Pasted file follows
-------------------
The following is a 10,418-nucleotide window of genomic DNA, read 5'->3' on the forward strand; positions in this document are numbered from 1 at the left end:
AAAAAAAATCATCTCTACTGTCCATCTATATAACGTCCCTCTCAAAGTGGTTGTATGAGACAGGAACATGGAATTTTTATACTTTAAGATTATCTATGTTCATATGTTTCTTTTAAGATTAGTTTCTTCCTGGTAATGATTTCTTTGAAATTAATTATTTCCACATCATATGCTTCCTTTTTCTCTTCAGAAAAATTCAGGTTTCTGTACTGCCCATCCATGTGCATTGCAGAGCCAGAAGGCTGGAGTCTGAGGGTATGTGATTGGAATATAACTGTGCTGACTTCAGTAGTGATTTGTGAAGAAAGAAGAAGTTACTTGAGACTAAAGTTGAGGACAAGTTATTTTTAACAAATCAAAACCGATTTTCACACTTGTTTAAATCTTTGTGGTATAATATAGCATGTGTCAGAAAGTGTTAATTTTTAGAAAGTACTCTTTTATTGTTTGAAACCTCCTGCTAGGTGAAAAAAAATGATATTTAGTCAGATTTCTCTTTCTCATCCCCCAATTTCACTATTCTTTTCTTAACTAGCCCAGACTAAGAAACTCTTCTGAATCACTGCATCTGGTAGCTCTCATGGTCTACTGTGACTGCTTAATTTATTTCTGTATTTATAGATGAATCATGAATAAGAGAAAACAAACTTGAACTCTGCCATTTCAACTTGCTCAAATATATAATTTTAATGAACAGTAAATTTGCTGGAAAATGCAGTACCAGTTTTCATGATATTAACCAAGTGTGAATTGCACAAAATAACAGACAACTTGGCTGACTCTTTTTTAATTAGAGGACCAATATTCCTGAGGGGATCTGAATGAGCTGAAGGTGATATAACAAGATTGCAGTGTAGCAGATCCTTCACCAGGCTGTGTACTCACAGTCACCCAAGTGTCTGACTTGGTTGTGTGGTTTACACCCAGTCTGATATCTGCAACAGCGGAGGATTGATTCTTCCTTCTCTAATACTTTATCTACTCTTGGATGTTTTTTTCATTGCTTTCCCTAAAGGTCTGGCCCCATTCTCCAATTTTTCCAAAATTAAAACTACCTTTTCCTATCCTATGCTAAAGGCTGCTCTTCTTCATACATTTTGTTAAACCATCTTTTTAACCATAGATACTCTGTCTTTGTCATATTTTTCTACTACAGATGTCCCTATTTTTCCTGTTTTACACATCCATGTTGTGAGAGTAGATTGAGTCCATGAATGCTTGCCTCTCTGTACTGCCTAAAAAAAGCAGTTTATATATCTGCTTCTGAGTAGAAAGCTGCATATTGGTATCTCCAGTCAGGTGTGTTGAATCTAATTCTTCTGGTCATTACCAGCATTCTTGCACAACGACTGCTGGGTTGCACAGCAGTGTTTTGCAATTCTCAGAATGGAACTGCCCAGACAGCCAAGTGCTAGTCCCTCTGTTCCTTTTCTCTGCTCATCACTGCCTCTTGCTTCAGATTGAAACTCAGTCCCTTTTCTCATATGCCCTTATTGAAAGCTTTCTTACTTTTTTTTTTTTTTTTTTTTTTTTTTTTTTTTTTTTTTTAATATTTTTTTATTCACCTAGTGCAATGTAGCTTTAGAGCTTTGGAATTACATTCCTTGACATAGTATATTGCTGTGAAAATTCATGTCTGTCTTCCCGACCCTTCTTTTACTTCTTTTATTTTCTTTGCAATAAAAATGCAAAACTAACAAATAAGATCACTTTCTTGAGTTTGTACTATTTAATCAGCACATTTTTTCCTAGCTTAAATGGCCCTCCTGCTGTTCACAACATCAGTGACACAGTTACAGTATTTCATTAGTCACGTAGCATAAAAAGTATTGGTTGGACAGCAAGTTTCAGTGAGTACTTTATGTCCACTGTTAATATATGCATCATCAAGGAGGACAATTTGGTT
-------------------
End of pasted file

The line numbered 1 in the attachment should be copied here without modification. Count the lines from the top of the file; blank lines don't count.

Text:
The following is a 10,418-nucleotide window of genomic DNA, read 5'->3' on the forward strand; positions in this document are numbered from 1 at the left end: